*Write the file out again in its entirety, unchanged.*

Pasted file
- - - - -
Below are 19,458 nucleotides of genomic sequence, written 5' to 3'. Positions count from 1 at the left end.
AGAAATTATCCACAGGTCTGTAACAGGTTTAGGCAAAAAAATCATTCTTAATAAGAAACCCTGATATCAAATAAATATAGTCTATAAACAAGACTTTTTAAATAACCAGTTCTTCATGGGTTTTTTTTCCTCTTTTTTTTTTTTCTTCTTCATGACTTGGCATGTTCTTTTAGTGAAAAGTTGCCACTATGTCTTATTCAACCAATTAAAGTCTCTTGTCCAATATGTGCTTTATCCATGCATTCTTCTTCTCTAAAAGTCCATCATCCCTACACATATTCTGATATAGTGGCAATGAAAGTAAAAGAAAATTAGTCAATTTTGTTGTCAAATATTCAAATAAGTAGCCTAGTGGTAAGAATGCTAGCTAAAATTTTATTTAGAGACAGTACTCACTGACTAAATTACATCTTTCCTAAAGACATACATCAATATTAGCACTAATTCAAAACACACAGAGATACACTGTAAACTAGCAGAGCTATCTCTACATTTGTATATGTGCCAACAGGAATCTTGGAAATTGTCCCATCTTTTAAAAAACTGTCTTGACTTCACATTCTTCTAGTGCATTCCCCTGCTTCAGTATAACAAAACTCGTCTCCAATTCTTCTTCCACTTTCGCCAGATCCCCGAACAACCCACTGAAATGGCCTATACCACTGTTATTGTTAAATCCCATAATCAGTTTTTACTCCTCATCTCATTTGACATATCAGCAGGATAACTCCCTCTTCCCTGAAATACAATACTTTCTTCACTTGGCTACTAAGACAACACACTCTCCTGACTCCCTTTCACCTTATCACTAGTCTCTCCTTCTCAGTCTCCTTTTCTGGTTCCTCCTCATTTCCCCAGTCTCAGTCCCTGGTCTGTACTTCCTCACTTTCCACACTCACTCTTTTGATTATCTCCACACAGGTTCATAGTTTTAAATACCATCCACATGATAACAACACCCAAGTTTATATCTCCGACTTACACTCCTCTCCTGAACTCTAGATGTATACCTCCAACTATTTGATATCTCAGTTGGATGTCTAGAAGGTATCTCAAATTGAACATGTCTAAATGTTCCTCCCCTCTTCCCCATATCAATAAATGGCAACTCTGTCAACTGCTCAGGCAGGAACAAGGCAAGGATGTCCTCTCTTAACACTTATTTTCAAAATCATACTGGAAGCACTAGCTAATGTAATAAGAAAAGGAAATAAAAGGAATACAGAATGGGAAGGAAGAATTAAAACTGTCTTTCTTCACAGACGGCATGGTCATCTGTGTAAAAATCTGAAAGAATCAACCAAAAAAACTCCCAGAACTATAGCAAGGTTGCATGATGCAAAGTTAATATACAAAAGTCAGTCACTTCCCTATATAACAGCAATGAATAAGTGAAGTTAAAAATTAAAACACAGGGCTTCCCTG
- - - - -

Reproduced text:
Below are 19,458 nucleotides of genomic sequence, written 5' to 3'. Positions count from 1 at the left end.
AGAAATTATCCACAGGTCTGTAACAGGTTTAGGCAAAAAAATCATTCTTAATAAGAAACCCTGATATCAAATAAATATAGTCTATAAACAAGACTTTTTAAATAACCAGTTCTTCATGGGTTTTTTTTCCTCTTTTTTTTTTTTCTTCTTCATGACTTGGCATGTTCTTTTAGTGAAAAGTTGCCACTATGTCTTATTCAACCAATTAAAGTCTCTTGTCCAATATGTGCTTTATCCATGCATTCTTCTTCTCTAAAAGTCCATCATCCCTACACATATTCTGATATAGTGGCAATGAAAGTAAAAGAAAATTAGTCAATTTTGTTGTCAAATATTCAAATAAGTAGCCTAGTGGTAAGAATGCTAGCTAAAATTTTATTTAGAGACAGTACTCACTGACTAAATTACATCTTTCCTAAAGACATACATCAATATTAGCACTAATTCAAAACACACAGAGATACACTGTAAACTAGCAGAGCTATCTCTACATTTGTATATGTGCCAACAGGAATCTTGGAAATTGTCCCATCTTTTAAAAAACTGTCTTGACTTCACATTCTTCTAGTGCATTCCCCTGCTTCAGTATAACAAAACTCGTCTCCAATTCTTCTTCCACTTTCGCCAGATCCCCGAACAACCCACTGAAATGGCCTATACCACTGTTATTGTTAAATCCCATAATCAGTTTTTACTCCTCATCTCATTTGACATATCAGCAGGATAACTCCCTCTTCCCTGAAATACAATACTTTCTTCACTTGGCTACTAAGACAACACACTCTCCTGACTCCCTTTCACCTTATCACTAGTCTCTCCTTCTCAGTCTCCTTTTCTGGTTCCTCCTCATTTCCCCAGTCTCAGTCCCTGGTCTGTACTTCCTCACTTTCCACACTCACTCTTTTGATTATCTCCACACAGGTTCATAGTTTTAAATACCATCCACATGATAACAACACCCAAGTTTATATCTCCGACTTACACTCCTCTCCTGAACTCTAGATGTATACCTCCAACTATTTGATATCTCAGTTGGATGTCTAGAAGGTATCTCAAATTGAACATGTCTAAATGTTCCTCCCCTCTTCCCCATATCAATAAATGGCAACTCTGTCAACTGCTCAGGCAGGAACAAGGCAAGGATGTCCTCTCTTAACACTTATTTTCAAAATCATACTGGAAGCACTAGCTAATGTAATAAGAAAAGGAAATAAAAGGAATACAGAATGGGAAGGAAGAATTAAAACTGTCTTTCTTCACAGACGGCATGGTCATCTGTGTAAAAATCTGAAAGAATCAACCAAAAAAACTCCCAGAACTATAGCAAGGTTGCATGATGCAAAGTTAATATACAAAAGTCAGTCACTTCCCTATATAACAGCAATGAATAAGTGAAGTTAAAAATTAAAACACAGGGCTTCCCTG